Abstract

Looking back to Biography’s 2003 “Online Lives,” the coeditors reflect on continuities and analyze new developments in Internet-based auto/biographical production since the advent of Web 2.0. They outline recurring themes in the essays in Online Lives 2.0, which include the merging of public and private life, online self-curation, the socioeconomic dimensions of online self-presentation, and the filtering and falsification of lives in social media, and they explore the implications of these issues for auto/biography studies.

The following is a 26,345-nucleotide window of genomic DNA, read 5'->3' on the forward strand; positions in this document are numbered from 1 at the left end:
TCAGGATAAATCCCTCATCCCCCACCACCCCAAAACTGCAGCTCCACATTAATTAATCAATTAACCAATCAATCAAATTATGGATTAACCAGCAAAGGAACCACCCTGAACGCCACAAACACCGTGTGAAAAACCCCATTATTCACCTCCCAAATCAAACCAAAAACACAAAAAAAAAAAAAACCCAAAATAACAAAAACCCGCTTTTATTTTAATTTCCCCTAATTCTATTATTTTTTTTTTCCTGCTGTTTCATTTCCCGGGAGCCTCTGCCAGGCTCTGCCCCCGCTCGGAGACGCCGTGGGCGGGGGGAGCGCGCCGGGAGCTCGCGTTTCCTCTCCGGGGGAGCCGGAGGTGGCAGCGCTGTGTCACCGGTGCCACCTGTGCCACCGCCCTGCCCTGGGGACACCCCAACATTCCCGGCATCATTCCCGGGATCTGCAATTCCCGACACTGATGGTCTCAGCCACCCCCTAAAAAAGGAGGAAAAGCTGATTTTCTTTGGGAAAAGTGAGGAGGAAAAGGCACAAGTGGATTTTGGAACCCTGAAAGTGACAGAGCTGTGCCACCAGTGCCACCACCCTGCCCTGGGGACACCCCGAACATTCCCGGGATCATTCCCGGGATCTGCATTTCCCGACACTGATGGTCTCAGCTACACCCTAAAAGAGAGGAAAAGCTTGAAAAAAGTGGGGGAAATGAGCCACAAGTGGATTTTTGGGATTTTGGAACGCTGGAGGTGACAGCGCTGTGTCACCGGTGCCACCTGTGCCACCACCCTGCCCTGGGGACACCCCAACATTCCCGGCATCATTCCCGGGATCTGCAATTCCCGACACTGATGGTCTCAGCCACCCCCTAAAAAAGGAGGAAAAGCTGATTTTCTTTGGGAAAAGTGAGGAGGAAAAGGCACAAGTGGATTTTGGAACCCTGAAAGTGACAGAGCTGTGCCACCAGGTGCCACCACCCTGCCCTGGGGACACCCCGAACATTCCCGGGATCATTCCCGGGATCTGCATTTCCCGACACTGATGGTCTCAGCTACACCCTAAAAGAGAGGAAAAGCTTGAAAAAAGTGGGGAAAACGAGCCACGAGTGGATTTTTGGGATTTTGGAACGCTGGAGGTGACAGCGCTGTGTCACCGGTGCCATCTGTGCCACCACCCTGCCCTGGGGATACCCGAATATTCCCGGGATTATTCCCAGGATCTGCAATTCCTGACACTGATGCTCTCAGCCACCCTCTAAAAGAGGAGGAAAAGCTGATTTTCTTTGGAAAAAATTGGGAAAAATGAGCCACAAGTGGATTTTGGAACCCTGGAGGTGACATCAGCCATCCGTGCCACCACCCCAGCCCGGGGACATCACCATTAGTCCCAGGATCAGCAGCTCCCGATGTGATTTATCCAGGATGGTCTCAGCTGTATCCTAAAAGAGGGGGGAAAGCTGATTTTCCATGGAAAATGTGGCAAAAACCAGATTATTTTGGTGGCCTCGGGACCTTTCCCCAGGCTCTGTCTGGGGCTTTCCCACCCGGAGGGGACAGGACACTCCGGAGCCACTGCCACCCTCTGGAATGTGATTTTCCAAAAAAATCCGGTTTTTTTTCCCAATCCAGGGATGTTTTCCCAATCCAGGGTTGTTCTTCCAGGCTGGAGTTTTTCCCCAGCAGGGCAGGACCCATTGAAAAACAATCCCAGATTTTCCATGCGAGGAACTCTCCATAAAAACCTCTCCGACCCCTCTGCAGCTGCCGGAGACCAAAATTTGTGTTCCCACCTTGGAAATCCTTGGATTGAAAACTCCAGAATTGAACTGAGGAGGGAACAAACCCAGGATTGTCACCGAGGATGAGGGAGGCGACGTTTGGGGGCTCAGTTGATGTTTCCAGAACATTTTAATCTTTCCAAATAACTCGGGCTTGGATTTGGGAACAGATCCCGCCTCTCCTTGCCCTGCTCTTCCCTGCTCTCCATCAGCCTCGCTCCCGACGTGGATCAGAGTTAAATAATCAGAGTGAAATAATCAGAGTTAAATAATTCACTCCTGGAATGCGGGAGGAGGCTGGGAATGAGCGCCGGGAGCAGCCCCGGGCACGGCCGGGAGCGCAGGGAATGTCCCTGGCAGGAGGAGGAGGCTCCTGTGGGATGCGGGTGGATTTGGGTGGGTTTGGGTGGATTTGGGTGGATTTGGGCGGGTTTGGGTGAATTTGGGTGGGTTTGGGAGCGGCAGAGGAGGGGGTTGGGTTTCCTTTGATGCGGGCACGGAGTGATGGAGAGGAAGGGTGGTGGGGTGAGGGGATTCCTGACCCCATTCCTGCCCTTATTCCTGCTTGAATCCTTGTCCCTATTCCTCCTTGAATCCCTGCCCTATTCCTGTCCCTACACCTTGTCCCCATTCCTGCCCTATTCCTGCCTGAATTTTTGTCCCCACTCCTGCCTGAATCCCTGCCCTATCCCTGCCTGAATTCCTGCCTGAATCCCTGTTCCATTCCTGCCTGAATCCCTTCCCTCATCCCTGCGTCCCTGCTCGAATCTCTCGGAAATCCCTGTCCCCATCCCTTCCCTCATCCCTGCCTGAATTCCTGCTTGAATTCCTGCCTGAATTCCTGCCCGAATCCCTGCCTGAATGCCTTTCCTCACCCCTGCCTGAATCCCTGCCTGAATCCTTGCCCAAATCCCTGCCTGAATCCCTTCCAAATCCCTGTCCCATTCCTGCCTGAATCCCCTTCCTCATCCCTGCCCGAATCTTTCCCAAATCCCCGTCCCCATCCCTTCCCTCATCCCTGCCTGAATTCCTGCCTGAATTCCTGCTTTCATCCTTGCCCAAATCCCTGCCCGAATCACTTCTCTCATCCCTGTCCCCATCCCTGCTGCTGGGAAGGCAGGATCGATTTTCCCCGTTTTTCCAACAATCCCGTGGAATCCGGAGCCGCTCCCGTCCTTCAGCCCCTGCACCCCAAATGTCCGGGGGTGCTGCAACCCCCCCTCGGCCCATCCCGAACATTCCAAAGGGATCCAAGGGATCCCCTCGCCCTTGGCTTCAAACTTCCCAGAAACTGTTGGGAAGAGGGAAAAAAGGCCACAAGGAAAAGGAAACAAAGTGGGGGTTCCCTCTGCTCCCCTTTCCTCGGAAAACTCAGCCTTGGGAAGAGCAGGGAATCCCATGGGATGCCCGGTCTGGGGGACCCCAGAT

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Additional Information

ISSN
1529-1456
Print ISSN
0162-4962
Pages
pp. v-xlvi
Launched on MUSE
2015-08-24
Open Access
No
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